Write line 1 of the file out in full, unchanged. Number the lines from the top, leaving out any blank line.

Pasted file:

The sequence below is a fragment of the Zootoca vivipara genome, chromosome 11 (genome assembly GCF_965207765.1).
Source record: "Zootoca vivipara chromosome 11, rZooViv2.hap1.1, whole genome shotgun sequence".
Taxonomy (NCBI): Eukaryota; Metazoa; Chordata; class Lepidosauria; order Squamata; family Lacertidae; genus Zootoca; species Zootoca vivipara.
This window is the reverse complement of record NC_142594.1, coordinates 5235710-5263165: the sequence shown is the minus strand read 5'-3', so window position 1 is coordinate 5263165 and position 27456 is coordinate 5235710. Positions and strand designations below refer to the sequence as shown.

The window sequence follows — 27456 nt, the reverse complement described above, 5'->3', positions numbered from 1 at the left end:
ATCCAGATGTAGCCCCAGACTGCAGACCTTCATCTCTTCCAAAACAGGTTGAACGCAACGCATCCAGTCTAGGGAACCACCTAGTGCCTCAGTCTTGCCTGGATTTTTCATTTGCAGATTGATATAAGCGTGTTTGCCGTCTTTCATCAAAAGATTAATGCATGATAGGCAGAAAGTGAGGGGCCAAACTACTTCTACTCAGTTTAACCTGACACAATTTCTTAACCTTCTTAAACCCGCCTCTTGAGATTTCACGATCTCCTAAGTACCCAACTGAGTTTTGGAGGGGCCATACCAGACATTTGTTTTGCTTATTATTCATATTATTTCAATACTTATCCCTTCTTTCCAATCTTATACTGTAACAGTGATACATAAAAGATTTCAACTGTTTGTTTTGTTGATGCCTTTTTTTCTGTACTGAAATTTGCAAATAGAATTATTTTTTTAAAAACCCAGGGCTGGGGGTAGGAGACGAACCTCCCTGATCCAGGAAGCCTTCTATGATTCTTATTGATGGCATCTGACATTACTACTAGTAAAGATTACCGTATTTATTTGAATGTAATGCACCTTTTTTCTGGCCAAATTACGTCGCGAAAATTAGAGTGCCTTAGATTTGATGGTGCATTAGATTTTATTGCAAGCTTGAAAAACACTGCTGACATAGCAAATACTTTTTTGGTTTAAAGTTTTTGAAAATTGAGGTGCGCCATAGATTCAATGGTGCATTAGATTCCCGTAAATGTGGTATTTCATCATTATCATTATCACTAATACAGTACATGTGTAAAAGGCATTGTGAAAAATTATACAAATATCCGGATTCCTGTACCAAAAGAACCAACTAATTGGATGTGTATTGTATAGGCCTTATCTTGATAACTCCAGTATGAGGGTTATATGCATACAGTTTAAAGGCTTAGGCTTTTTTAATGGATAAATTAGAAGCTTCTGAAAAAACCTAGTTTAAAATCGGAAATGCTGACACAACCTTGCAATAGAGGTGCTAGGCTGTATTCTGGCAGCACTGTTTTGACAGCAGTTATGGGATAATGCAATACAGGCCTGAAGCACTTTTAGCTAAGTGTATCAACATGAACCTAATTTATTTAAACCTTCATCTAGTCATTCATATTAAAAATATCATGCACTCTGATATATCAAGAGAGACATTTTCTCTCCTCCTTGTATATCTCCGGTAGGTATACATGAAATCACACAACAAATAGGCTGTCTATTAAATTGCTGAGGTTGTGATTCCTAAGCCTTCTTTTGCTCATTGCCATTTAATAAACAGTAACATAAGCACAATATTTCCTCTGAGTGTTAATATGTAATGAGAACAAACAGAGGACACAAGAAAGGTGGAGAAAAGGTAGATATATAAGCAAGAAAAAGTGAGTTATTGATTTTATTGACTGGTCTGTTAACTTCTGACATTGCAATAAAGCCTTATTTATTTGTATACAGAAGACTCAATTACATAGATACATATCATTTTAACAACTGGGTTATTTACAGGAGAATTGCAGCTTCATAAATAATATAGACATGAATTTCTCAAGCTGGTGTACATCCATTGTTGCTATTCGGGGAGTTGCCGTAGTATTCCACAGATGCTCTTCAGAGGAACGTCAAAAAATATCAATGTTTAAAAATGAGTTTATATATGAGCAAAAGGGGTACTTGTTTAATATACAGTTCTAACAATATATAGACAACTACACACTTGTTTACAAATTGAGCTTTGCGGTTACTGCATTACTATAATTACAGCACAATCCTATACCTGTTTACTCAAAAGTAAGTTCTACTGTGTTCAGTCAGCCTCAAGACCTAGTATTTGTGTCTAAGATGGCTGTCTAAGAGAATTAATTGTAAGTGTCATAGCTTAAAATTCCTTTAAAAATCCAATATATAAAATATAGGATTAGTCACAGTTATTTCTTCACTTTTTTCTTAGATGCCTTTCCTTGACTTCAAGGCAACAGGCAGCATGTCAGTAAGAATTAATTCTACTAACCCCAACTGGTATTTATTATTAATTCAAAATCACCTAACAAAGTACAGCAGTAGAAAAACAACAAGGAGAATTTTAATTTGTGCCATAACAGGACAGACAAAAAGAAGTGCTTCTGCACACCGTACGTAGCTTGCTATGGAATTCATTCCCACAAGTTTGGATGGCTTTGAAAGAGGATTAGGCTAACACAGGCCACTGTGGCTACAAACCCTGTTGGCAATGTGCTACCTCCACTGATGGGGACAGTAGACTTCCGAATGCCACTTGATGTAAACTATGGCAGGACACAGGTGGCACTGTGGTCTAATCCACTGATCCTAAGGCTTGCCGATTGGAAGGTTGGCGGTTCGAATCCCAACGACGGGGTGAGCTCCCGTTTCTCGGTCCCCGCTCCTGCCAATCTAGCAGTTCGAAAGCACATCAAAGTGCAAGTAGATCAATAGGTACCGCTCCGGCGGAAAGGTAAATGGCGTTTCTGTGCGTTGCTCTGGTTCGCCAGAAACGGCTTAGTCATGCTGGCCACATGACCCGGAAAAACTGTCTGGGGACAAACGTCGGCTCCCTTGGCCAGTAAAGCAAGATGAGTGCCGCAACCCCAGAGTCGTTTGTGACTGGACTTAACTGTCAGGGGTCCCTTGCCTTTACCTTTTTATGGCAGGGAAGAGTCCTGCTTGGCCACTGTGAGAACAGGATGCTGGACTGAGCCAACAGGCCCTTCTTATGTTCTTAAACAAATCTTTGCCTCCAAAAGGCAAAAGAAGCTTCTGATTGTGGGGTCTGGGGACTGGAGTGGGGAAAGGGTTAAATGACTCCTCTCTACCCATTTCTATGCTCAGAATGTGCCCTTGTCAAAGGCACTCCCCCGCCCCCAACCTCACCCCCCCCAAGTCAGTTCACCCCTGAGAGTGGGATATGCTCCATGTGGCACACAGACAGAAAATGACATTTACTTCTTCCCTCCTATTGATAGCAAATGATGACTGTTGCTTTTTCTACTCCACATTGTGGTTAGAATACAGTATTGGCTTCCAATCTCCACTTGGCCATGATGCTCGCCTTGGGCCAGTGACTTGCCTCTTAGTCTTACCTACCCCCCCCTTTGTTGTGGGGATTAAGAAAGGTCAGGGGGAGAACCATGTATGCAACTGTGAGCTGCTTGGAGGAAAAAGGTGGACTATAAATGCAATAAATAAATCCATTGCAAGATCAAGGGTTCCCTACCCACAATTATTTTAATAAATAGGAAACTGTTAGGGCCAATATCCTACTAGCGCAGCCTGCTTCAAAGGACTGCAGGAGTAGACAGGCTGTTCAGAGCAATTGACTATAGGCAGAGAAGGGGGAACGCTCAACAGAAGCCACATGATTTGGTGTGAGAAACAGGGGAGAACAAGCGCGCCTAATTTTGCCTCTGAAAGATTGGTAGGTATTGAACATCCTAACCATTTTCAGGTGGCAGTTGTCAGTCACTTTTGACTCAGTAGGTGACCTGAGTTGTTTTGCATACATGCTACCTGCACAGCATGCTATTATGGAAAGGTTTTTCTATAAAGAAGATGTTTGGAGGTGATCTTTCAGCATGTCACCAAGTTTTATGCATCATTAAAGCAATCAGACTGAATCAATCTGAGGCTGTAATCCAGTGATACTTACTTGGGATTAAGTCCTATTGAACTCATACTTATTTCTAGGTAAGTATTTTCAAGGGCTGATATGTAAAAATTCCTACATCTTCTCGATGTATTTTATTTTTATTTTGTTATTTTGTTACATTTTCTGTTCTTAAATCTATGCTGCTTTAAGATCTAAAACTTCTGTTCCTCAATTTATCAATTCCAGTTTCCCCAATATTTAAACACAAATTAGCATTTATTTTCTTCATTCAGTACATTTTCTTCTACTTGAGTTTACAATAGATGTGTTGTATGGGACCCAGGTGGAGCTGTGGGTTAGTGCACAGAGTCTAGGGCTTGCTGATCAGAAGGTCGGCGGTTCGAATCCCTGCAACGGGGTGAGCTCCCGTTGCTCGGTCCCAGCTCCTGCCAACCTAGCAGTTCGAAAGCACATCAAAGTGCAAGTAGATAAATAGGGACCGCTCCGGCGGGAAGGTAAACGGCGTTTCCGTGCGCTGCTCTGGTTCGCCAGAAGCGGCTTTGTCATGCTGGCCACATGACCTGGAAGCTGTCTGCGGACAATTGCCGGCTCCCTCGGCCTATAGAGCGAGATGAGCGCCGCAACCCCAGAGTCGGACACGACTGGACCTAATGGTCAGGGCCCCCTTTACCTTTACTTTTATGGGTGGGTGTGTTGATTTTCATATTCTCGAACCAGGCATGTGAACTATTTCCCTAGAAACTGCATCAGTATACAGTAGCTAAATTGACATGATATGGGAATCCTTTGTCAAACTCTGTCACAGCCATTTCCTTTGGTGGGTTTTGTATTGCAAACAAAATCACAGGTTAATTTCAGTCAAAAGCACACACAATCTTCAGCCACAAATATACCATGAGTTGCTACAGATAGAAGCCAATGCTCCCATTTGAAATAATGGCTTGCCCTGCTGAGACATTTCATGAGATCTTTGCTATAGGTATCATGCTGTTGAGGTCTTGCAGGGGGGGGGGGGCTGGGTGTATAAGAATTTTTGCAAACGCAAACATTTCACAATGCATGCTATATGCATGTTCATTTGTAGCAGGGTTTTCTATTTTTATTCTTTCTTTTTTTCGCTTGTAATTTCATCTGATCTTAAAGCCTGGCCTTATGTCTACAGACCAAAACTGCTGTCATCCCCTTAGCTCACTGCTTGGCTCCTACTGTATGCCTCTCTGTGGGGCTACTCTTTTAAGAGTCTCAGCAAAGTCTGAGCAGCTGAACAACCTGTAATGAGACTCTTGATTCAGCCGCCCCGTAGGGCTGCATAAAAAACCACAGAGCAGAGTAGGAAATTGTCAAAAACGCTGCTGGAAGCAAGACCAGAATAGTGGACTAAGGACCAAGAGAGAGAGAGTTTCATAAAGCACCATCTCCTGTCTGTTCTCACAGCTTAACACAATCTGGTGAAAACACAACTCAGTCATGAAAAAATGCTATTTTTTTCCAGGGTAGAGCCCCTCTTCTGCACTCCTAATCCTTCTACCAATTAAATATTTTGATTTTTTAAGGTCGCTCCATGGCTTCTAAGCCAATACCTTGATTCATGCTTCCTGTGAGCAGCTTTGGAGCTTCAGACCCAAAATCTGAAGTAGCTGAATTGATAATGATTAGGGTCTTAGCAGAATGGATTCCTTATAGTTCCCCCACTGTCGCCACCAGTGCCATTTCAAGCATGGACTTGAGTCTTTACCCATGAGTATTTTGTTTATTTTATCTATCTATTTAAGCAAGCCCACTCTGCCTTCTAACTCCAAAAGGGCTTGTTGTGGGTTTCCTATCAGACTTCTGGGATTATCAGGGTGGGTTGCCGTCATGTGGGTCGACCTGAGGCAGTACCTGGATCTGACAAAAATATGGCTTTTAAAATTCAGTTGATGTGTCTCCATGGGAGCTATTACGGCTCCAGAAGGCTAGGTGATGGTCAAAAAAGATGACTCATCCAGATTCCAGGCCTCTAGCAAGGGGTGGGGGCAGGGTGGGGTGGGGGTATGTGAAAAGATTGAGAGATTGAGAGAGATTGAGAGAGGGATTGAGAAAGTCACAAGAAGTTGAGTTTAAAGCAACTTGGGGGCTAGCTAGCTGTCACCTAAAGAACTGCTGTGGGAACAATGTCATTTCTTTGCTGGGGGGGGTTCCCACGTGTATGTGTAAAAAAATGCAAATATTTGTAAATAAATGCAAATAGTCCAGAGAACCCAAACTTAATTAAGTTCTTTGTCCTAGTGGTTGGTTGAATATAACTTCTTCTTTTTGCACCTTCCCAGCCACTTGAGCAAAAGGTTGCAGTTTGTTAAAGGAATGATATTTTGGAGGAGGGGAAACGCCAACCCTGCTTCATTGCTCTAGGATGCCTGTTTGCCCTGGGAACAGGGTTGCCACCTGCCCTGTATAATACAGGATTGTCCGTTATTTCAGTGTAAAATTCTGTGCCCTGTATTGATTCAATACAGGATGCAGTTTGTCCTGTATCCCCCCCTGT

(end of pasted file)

The sequence below is a fragment of the Zootoca vivipara genome, chromosome 11 (genome assembly GCF_965207765.1).